The Pros and Cons of Swaddling: A Guide

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Since ancient times, mothers have been swaddling newborns. In many hospitals, a nurse arrives shortly after a woman gives birth and quickly burritos the wriggling infant. Something that is practiced by medical experts and is so ingrained in numerous cultures must be beneficial for your infant, right? There are undoubtedly advantages to baby sleeping bags. But there are also dangers and disadvantages.

Pros of Swaddling

  • Swaddling might promote deeper, longer sleep. An infant sleeps for roughly 16 hours every day, but those hours are spread out into 3- to 4-hour periods. Infants who are swaddled appear to get more REM (rapid eye movement) sleep. A baby may be less likely to completely awaken when awakened in this deeper sleep stage, which for parents means fewer trips to the baby’s bedside to respond to a sobbing, wide-awake infant.
  • A wailing baby may be calmed by swaddling. This benefit is what encourages so many parents to give swaddling a try. Imagine being able to stop your baby from weeping with just a few folds! But it’s not magic. According to studies, swaddling a baby who is 8 weeks or younger can cut down on crying by 42%. The baby-wrap, however, is less effective with crying infants that are older than that.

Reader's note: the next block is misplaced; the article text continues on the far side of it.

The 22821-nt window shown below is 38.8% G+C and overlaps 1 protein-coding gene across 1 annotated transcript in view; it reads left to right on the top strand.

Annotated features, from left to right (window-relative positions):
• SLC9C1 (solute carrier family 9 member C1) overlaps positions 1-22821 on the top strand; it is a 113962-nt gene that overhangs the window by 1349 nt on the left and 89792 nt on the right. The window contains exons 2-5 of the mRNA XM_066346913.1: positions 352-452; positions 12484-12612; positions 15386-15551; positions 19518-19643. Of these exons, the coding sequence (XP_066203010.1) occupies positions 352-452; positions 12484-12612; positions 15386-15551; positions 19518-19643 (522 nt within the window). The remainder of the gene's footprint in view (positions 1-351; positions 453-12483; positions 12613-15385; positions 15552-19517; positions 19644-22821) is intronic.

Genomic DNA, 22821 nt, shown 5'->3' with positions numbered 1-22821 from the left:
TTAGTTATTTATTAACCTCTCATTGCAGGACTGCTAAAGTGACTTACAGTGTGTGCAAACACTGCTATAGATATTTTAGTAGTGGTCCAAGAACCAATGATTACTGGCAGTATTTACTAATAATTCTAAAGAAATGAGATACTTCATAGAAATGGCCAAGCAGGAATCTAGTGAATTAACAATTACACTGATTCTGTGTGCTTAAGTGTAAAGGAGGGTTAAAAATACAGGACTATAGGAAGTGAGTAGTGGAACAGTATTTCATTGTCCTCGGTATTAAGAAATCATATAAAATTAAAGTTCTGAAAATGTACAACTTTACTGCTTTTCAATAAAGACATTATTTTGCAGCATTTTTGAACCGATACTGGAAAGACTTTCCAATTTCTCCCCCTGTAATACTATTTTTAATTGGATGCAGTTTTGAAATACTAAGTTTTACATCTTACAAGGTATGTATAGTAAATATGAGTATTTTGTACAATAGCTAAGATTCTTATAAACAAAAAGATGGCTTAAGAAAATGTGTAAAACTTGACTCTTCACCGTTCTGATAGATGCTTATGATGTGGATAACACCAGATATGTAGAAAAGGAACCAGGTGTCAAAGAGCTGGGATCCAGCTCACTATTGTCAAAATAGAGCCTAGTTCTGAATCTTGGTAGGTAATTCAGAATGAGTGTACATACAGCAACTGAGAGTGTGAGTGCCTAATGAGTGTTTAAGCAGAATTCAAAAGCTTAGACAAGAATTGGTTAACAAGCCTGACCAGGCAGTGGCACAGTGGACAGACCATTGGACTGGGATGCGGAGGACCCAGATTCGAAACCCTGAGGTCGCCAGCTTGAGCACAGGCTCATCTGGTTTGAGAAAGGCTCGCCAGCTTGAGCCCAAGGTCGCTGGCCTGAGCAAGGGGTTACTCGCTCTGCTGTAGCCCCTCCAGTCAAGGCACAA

• The risk of SIDS may be decreased by swaddling (SIDS). SIDS is more likely to occur in babies who sleep on their stomachs. Babies should sleep on their backs because of this. A newborn who is properly swaddled and has their face up will be less likely to move around while they are sleeping and turn over on their stomach.

The consequences and dangers of swaddling

  • Beginning breast feeding could be hampered by swaddling. Babies are frequently inspected shortly after birth, wrapped in blankets for warmth, and then given back to their mothers so they can practice starting to breastfeed. However, in a tiny study, researchers found that compared to swaddled newborns, babies that had more skin-to-skin contact with their mothers in the first two hours after delivery suckled more effectively and took to the breast earlier.
  • Swaddling may have an impact on a newborn’s healthy weight. A swaddled newborn may not gain enough weight for a number of reasons, including a delay in starting to breastfeed.
  • Another argument contends that because touch has been proven to promote growth, babies who are swaddled may not receive the touch they require to develop.
  • Swaddling can also increase the risk of hyperthermia, a condition when the body temperature is too high, even though it has been found to help regulate body temperature.
  • Swaddling might make hip dysplasia more likely. A baby’s hips and knees are expanded when being swaddled.